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Roenicke, Gibbons ejected in same inning

Brewers', Blue Jays' managers tossed within a few minutes in eighth

Roenicke, Gibbons ejected in same inning play video for Roenicke, Gibbons ejected in same inning

TORONTO -- Both managers were ejected in the span of a few tense minutes in the eighth inning of the Blue Jays' 7-4 win over the Brewers at Rogers Centre on Wednesday.

Milwaukee manager Ron Roenicke was the first to go. With one out, a Will Smith slider struck Toronto pinch-hitter Steve Tolleson's right foot. Brewers catcher Martin Maldonado appealed to first-base umpire Phil Cuzzi that Tolleson had swung the bat, and when Roenicke continued the conversation with Cuzzi, he was ejected.

It was Roenicke's first ejection this season. Asked about the incident postgame, he said he was not arguing whether or not Tolleson had swung, but if the ball had in fact hit the batter in the foot.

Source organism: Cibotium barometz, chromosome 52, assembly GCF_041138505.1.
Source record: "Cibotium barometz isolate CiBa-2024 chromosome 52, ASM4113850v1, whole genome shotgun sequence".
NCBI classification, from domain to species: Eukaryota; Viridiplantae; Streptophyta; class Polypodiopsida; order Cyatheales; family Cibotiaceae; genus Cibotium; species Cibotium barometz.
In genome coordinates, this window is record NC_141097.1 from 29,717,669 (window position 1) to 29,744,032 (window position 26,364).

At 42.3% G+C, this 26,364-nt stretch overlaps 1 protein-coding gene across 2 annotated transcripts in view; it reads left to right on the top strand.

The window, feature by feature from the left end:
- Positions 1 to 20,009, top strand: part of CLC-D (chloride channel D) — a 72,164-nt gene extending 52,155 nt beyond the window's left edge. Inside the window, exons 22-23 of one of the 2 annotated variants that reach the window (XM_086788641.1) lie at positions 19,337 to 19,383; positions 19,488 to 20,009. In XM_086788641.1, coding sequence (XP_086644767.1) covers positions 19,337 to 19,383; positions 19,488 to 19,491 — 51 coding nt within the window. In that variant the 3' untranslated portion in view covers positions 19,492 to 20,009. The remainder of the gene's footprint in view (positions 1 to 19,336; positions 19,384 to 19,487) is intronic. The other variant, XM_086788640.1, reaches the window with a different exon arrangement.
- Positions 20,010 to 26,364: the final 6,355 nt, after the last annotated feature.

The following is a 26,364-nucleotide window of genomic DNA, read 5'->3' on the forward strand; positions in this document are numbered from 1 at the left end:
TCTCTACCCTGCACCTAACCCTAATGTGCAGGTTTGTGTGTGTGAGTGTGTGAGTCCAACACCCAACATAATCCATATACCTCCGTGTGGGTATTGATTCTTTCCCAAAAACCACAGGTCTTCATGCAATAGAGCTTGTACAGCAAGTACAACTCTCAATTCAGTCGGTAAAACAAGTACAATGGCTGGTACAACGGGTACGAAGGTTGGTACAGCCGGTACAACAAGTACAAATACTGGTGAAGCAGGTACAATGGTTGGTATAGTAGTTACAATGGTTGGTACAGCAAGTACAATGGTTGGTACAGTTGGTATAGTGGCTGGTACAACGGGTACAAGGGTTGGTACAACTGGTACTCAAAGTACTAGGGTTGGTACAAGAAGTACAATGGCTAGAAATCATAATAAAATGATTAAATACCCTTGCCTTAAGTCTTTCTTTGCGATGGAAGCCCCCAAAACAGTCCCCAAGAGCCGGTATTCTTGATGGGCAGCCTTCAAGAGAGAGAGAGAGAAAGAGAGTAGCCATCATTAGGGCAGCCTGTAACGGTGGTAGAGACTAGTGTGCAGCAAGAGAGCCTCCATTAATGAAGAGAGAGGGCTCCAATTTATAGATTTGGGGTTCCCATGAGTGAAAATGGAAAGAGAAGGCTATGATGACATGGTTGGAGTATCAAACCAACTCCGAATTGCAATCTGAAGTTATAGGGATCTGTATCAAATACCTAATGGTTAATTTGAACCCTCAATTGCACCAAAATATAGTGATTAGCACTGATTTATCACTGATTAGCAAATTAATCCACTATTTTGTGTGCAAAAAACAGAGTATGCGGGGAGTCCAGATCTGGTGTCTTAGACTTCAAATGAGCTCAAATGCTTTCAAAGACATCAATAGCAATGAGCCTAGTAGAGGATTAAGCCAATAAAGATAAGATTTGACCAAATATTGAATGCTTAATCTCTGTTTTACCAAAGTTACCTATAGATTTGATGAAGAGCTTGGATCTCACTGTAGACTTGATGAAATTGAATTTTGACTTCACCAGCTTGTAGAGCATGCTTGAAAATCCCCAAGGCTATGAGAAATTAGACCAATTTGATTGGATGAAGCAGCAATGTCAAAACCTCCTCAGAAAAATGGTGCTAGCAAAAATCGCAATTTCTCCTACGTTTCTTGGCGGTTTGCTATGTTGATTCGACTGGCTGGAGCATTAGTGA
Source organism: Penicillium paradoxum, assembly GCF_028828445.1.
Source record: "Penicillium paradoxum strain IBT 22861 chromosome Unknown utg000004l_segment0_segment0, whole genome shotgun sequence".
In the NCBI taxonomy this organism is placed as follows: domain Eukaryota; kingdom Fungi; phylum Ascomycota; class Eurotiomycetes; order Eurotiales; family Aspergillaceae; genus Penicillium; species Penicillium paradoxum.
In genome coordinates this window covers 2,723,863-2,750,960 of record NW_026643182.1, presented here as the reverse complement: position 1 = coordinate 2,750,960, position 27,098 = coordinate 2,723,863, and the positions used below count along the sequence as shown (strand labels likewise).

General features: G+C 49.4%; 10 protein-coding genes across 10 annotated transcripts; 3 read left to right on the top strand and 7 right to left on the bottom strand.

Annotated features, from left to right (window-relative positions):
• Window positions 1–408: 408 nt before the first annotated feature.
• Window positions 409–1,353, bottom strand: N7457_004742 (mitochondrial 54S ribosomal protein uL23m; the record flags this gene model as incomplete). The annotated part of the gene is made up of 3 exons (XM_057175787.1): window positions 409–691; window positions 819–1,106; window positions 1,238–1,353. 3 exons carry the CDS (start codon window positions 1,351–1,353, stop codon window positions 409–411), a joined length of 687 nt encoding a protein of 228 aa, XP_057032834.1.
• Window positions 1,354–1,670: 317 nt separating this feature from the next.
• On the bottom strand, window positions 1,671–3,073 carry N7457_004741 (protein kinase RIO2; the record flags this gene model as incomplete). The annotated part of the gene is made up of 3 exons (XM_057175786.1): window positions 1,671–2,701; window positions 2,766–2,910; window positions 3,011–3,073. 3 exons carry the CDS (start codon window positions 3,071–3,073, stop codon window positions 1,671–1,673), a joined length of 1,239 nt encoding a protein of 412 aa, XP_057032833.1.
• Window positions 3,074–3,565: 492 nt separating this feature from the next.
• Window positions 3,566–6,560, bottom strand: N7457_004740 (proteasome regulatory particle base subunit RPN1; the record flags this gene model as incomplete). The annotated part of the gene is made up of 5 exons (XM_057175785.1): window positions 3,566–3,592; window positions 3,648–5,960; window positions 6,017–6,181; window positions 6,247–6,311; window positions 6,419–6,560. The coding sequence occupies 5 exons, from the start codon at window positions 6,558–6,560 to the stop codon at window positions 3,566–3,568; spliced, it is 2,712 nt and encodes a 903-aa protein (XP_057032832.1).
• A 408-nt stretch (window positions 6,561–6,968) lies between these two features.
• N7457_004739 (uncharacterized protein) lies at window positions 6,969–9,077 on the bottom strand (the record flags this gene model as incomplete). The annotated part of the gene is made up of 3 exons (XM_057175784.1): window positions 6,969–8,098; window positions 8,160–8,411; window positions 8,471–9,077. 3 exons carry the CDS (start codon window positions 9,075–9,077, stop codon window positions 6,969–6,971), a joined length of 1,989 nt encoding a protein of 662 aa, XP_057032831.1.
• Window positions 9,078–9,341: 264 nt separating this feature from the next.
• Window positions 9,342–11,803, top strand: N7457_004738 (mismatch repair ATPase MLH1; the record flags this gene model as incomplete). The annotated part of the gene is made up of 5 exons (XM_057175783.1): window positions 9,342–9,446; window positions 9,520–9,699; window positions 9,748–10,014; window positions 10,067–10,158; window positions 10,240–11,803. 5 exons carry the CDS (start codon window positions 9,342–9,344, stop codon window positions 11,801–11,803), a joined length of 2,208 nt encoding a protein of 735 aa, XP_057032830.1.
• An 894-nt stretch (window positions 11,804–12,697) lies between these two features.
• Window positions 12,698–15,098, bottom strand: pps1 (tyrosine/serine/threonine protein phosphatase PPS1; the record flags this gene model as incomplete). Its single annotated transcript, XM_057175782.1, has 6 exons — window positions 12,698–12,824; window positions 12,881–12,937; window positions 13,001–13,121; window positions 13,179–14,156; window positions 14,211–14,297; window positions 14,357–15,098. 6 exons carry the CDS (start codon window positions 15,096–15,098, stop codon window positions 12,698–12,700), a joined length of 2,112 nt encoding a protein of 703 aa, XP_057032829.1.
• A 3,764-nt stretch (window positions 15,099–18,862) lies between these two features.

"I came out just to make sure of what was going on. He said it hit him in the foot and Phil said he didn't swing on it," Roenicke said. "So I started to turn away and I looked at Phil and I just said, 'You missed it,' and he kicked me out for saying, 'You missed it.' That's a really bad job on Phil's part. If he can't take more than that, then you shouldn't be doing this."

Blue Jays manager John Gibbons was next. Tolleson broke from first base for a steal attempt and was called safe at second by second-base umpire Quinn Wolcott. But Brewers bench coach Jerry Narron, who had just taken over from Roenicke, appealed the call, and replays showed shortstop Jean Segura had tagged Tolleson's foot before the runner touched the bag.

When Gibbons emerged from the dugout for a chat about the play, Greg Gibson held up a hand as if to say, "Stop." By rule, managers and players face automatic ejection if they argue a call after it was been reviewed. When Gibbons proceeded forward, Gibson tossed him. It was Gibbons' second ejection this season.

"I was just frustrated," said Gibbons. "You get burned on one, whether he was out or not. I'm sure he was. But it's one those things, in that kind of ballgame. ... You look back, it's been a long, tiring homestand, a lot of day games, you get a little on edge."

Adam McCalvy is a reporter for MLB.com. Read his blog, Brew Beat, and follow him on Twitter at @AdamMcCalvy. This story was not subject to the approval of Major League Baseball or its clubs.

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